- Oops!Something went wrong.Please try again later.
- Oops!Something went wrong.Please try again later.
PHILADELPHIA (AP) — After a season that fell well short of expectations, Bryce Harper can't wait for another go-round in Philadelphia.
Manager Gabe Kapler might not get that chance.
Harper drew a cheer from the crowd at Citizens Bank Park after a flyout in the ninth inning. Signed to a $330 million, 13-year contract, he wound up batting .260 with 35 homers and 114 RBIs.
"I tried to play hard for them, tried to play to the best of my ability," Harper said of Philadelphia's notoriously demanding fans. "The fans and the city deserve that. I love this place. I'm excited to see what's ahead."
Brad Miller hit a pair of homers for Philadelphia, which ended a run of six straight losing campaigns but that might not save Kapler. He is on the hot seat after going 161-163 over two seasons.
"Expectations were high and we didn't get the job done, but it wasn't for lack of effort," Kapler said.
The manager deflected all questions about his future with the Phillies.
Philadelphia had high hopes at the outset of the season after signing Harper, Andrew McCutchen and David Robertson and trading for star catcher J.T. Realmuto and shortstop Jean Segura.
Harper and Realmuto delivered, but Robertson pitched in just seven games before an elbow injury and McCutchen's promising season ended in early June with a knee injury.
"There was some incredible adversity, but they kept getting back up," Kapler said.
The Phillies had a big hump in attendance this season to 2,727,421 from 2,158,124, their highest since 2013. They started with a three-game home sweep of NL East champion Atlanta in front of packed houses that had the feeling of a return to 2007-11, when Philadelphia captured five straight NL East titles, including the franchise's second World Series championship in 2008.
Realmuto, whose season was cut short due to knee surgery on Friday, batted .275 with 25 homers and 83 RBIs.
"I know as a team we're going to try to get better," Harper said.
Starlin Castro homered and doubled, and Martin Prado and Isan Diaz also went deep for the Marlins (57-105), who finished with a losing record for the 10th straight season. Miami came within three losses of tying the 1998 club for most defeats while reaching 100 losses for the third time in the franchise's 27-year history.
"It's been two straight years of taking our lumps but gaining experience," said manager Don Mattingly, who will return for a fifth season. "It's time for us to start turning the corner and being more competitive."
Mattingly sat back and enjoyed this win — he let shortstop Miguel Rojas run the team for a day. Rojas made the lineup and the moves in the victory.
Sandy Alcantara (6-14) allowed one run and eight hits in six innings while setting a club rookie record for starts in a season with his 32. Tyler Kinley got two outs for his first save.
After second-inning homers by Castro, who played in every game this season, and Diaz off Blake Parker (3-3) put Miami in front, Prado made it 4-0 with a solo shot in the third.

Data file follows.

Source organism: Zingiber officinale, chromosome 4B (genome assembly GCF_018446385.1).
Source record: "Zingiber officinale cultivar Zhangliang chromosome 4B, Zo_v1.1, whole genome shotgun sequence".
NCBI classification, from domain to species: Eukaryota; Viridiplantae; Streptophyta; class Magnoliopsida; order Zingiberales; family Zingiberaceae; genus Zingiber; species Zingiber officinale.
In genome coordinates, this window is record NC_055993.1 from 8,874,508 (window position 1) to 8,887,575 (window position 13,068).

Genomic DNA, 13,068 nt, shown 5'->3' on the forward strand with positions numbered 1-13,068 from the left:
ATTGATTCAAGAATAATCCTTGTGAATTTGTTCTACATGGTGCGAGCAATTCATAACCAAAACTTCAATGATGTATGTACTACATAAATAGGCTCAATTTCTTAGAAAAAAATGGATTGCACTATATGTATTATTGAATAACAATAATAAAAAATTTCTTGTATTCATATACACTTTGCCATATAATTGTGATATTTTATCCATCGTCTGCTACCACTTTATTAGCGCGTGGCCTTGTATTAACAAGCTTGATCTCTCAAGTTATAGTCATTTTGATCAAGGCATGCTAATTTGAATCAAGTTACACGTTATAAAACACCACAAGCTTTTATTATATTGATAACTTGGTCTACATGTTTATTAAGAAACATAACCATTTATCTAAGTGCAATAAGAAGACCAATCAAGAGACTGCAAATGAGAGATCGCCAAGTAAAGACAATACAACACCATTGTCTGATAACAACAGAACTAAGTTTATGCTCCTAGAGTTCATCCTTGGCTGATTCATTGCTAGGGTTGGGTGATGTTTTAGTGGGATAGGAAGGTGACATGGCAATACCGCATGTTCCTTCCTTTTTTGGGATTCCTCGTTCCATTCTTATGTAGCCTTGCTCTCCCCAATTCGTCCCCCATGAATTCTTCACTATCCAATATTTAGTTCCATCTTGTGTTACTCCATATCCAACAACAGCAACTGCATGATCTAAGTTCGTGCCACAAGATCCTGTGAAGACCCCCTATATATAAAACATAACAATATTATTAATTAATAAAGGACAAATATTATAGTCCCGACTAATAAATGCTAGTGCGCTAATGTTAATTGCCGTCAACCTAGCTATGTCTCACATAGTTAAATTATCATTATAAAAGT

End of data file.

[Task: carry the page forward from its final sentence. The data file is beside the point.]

Parker was one of seven relievers used by Philadelphia in a bullpen-by-committee game after Kapler decided to shut down ace Aaron Nola, originally was scheduled to start,.
The Phillies to 4-3 in the seventh on the second of Miller's drives.
Prado, whose contract is up with Miami, was lifted prior to the ninth inning to a standing ovation from his teammates and the Phillies. The 35-year-old has played for 14 seasons, the last five for the Marlins. His third-inning homer was the 100th of his career.
A SCHEUER THING
Longtime Associated Press correspondent Jack Scheuer, 87, retired following the game after 46 years covering the Phillies, 76ers and Philadelphia college basketball. The Phillies had a cake and a ceremony to honor his work.
A member of the Big 5 Hall of Fame, Scheuer is well known in Philadelphia press boxes for his trivia questions. He's also respected for a sweet set shot in pickup hoops games at the Palestra.
More than that, he is well respected for his humility and kindness.
"I'm kind of a friendly guy, I guess," Scheuer said. "I like to get along with people. It's not that hard, I think. Just treat people nice. I've appreciated all of the friendships, especially today."
Scheuer has covered more than 3,500 Phillies games, including an eight-year stretch where he didn't miss a home game. The 1980 World Series victory was his highlight, and some of his favorite Phillies to cover were Manny Trillo and Darren Daulton.
Before computers, Scheuer would hand-write a story on paper and dictate it to an operator in New York. He then would get quotes from players and coaches, compose the story in his head on his one-hour drive home and call in with another story for the next day's afternoon newspapers.
Times have changed, of course, and Scheuer says technology and analytics are the biggest differences from when he first started covering baseball. Even with all of the change, Scheuer never has lost his passion for the games or his job.
"It's been a labor of love all these years covering basketball and baseball, my two favorite sports," he said. "It has been a great pleasure."
The Phillies and Marlins will open the 2020 season playing each other in Miami on March 26.